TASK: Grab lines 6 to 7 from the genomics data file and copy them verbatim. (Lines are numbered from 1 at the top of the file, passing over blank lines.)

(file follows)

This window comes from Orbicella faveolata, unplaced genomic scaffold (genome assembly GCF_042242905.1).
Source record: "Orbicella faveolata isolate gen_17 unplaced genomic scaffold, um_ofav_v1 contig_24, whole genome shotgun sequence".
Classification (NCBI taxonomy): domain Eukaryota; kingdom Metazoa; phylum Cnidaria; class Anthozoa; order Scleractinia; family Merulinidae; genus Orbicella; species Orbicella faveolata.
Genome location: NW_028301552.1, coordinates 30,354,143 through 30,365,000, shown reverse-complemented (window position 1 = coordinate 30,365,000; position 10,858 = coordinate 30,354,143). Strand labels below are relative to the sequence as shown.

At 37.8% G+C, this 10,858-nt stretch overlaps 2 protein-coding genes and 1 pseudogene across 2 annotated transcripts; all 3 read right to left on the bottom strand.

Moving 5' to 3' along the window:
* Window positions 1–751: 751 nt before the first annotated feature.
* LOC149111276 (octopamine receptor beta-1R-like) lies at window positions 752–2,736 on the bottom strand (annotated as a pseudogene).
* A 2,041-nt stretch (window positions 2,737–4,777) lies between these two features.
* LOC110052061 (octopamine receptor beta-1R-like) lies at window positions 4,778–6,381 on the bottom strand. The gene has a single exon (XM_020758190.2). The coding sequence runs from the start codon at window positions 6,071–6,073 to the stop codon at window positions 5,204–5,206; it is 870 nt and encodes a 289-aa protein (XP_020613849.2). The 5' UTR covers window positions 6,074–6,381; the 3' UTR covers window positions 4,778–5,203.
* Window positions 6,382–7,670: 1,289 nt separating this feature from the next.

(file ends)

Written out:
Moving 5' to 3' along the window:
* Window positions 1–751: 751 nt before the first annotated feature.